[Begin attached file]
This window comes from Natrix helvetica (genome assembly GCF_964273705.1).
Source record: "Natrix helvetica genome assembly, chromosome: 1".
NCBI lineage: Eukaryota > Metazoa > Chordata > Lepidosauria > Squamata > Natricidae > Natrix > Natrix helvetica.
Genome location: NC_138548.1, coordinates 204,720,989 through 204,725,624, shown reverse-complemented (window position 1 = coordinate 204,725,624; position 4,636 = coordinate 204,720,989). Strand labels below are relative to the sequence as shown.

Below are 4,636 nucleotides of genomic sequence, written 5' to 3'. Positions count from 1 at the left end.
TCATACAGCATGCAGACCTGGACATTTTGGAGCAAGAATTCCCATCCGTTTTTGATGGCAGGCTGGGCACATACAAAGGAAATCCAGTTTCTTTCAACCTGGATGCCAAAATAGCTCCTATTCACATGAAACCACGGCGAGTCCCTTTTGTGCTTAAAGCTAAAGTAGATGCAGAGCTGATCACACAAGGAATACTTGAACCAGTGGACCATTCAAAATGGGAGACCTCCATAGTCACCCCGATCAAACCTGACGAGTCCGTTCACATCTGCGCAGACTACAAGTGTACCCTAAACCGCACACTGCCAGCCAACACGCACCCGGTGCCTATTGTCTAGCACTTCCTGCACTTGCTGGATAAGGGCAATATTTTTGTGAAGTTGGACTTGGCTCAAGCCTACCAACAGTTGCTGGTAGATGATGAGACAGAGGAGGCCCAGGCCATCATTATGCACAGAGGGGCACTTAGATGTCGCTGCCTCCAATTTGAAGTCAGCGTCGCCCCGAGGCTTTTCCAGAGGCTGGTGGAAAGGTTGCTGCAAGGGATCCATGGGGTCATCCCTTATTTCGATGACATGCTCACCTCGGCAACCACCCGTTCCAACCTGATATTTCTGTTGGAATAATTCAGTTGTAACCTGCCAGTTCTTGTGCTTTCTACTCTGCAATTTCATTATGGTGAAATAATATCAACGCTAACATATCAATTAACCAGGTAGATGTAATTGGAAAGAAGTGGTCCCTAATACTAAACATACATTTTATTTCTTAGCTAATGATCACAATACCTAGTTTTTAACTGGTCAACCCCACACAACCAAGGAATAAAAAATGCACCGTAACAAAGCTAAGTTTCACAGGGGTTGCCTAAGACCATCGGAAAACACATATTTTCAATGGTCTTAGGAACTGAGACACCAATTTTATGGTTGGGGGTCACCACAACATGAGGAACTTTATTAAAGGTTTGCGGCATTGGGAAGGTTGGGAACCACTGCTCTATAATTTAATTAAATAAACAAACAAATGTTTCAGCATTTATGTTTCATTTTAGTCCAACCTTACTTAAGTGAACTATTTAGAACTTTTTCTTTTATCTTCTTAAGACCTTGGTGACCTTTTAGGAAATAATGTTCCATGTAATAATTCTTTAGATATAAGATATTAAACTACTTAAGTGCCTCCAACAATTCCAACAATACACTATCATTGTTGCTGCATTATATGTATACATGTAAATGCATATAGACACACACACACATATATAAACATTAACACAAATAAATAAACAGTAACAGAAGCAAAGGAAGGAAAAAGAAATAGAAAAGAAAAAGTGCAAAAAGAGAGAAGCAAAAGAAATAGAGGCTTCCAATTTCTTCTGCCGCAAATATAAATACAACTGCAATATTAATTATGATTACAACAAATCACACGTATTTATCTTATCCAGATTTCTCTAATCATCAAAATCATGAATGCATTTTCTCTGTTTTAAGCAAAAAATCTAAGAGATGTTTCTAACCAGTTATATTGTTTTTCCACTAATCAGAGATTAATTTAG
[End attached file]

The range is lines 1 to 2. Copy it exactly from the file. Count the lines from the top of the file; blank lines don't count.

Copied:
This window comes from Natrix helvetica (genome assembly GCF_964273705.1).
Source record: "Natrix helvetica genome assembly, chromosome: 1".